Compensation of regional unemployment in housing markets
Lagere huizenprijzen compenseren voor hogere regionale werkloosheid
Why are regional unemployment differentials in Europe so persistent if, as the wage curve literature demonstrates, there is no compensation in labour markets?
We hypothesise that workers in high-unemployment regions are compensated in housing markets. Modelling regional unemployment differentials as a consequence of centralised wage bargaining, we show that clearing of land markets may undo the incentive for workers to migrate to low-unemployment regions in general equilibrium.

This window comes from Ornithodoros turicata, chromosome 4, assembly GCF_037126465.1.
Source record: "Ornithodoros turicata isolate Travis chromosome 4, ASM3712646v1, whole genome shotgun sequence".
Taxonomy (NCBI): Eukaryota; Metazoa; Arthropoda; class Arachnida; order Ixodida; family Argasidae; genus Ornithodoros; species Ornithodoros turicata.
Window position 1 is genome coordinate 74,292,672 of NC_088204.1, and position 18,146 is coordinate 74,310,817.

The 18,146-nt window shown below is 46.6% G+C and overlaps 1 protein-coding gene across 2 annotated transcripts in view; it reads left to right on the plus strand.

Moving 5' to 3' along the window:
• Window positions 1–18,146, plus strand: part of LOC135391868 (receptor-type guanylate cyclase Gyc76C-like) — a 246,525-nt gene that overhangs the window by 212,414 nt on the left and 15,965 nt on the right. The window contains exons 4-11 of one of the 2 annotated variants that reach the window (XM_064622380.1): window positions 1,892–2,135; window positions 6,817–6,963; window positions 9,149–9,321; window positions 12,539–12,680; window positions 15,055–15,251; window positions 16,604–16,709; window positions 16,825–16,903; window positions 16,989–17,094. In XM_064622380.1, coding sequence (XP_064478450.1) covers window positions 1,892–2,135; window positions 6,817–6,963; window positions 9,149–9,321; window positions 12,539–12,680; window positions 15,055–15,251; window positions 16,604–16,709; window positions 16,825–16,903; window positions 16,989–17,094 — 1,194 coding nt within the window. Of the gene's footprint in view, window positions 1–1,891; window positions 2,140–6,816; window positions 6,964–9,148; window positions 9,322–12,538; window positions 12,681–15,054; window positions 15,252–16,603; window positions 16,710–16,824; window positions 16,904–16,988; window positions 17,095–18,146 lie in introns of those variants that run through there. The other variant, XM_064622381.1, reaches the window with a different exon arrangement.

The compensating differentials hypothesis is tested on city-level data for several countries. Controlling for variation in income and amenities, housing is found to be about 3 percent less expensive on average in cities where unemployment is 10 percent up. An analysis of housing demand survey data, which takes account of housing heterogeneity, yields a similar negative relationship. The magnitude of the income effect generated by this compensating differential is consistent with a -0.10 wage curve elasticity. Workers in regions with high unemployment and low per capita income are therefore not necessarily worse off, and regional support programs should take this into account.